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from our bodies.
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Cholesterol is a waxy, fat-like substance
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that is found in our blood and in all of the cells of our body
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and it's actually a necessary building block to make cells healthy.
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It's typically produced in our liver,
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but also we get it from some of the foods that we eat,
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like meats, and other types of dairy products.
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But the problem is that when cholesterol levels get too high,
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those levels can actually cause cholesterol plaques
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to deposit in the arteries of our body,
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and sometimes those plaques become unstable.
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They can cause things like a heart attack
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if it's the arteries of the heart,
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or a stroke when it's the arteries of the brain,
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or something called peripheral vascular disease,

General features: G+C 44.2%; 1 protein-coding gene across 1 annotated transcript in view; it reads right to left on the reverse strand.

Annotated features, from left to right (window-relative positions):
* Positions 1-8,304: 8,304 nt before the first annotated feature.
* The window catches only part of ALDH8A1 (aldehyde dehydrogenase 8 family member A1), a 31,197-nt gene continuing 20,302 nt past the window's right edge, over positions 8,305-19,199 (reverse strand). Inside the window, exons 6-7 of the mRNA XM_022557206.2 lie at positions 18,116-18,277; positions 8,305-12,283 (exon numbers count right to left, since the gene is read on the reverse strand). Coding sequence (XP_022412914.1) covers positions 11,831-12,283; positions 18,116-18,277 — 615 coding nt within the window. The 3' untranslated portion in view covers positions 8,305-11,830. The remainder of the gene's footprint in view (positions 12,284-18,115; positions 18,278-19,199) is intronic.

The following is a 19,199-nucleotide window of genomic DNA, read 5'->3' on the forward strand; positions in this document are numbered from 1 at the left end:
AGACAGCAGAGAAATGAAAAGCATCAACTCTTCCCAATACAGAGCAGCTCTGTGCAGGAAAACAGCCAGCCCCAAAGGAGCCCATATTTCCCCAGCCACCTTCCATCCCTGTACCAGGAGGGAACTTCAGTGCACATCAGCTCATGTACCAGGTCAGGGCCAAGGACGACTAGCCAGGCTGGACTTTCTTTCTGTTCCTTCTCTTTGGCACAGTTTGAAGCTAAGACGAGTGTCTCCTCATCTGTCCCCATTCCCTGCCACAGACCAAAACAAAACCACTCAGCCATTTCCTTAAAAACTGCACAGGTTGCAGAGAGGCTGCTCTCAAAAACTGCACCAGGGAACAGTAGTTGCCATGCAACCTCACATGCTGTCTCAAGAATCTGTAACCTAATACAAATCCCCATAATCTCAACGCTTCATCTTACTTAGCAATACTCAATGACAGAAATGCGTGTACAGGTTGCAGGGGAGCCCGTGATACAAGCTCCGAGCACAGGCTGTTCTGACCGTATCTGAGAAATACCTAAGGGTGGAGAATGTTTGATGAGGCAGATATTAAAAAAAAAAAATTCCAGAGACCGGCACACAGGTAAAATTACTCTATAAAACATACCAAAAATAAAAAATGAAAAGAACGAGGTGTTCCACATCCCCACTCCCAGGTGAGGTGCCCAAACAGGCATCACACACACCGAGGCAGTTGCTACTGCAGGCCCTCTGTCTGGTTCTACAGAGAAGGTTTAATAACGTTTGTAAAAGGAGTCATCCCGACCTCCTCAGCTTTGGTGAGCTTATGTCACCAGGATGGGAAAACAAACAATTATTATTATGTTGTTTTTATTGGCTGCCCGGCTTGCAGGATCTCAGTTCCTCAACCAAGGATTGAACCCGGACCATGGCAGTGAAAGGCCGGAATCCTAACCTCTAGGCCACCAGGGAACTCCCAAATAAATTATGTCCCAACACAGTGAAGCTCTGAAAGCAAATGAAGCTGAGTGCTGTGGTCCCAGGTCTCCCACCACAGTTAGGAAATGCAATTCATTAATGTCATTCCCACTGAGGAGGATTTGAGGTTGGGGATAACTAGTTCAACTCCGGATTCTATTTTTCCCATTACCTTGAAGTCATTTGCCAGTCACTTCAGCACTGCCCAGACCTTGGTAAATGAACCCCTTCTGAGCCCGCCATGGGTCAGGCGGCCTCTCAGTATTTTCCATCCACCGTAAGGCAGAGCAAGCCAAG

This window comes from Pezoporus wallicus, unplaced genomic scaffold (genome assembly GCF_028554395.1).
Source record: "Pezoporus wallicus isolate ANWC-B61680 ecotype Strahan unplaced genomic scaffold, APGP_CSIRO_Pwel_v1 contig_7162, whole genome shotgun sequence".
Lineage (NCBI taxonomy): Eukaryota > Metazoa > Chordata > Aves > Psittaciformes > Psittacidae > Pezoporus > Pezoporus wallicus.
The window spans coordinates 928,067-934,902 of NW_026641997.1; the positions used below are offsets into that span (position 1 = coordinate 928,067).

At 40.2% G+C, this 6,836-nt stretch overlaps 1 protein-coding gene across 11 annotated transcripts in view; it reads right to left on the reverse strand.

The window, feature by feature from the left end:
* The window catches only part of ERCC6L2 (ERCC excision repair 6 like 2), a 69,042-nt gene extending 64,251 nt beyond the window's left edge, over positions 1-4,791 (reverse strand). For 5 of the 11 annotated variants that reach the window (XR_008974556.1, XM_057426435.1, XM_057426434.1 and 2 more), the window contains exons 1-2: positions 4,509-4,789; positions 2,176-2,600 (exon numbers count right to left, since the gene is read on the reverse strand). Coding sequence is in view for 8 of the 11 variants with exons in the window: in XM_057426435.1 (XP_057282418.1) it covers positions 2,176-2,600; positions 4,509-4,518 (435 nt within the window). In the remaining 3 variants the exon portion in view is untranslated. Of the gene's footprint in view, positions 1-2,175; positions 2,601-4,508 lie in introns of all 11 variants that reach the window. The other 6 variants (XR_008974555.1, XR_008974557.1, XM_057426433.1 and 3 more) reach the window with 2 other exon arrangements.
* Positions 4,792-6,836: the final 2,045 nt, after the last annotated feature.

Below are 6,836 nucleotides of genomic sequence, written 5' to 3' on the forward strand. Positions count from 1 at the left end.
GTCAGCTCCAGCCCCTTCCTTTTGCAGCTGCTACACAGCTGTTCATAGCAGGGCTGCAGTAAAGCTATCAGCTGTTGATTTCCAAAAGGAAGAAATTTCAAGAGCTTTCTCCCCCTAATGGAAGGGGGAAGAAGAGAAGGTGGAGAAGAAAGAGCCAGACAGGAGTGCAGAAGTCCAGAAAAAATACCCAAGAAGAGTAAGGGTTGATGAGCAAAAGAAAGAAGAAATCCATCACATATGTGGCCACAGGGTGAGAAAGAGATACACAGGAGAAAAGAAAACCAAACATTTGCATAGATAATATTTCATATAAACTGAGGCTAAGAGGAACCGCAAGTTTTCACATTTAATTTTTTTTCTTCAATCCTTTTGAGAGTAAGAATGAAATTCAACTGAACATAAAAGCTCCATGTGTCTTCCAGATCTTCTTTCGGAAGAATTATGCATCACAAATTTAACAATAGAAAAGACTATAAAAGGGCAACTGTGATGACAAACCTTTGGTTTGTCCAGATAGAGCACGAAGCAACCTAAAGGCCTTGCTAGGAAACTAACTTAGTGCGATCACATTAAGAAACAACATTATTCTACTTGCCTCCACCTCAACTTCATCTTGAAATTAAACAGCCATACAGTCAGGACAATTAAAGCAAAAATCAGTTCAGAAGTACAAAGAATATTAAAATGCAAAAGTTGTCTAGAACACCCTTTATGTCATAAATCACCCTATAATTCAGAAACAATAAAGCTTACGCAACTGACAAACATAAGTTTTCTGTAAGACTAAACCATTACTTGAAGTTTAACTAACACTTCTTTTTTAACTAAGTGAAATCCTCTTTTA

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which is arteries of the legs and the limbs.
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Treatment for cholesterol largely depends on risk.
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Typically, the people that we think of as high risk,
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if a person has already had a cardiac event,
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those with diabetes, older age,
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people with a smoking history, patients with high blood pressure,
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patients that have a strong family history of cardiac disease,
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or patients that have a genetic predisposition to high cholesterol.
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Because we know that high-dose statins
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have a much higher effectiveness in lowering cholesterol,
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typically, in most patients that a cardiologist is seeing,
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we choose to use a high dose or a moderate dose
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of a statin in order to lower cholesterol levels.
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In general, statins are really well tolerated by patients.
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Other than some annoying side effects,
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certainly there are not any major life-threatening side effects
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that we see from statin use, even in the highest doses of statins.
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Cholesterol medications. Dallas, TX: American Heart Association. (Accessed on January 9, 2020 at https://www.heart.org/en/health-topics/cholesterol/prevention-and-treatment-of-high-cholesterol-hyperlipidemia/cholesterol-medications.)
Control your cholesterol. Dallas, TX: American Heart Association. (Accessed on January 9, 2020 at https://www.heart.org/en/health-topics/cholesterol/about-cholesterol.)
High cholesterol facts. Atlanta, GA: Centers for Disease Control and Prevention. (Accessed on January 9, 2020 at https://www.cdc.gov/cholesterol/facts.htm.)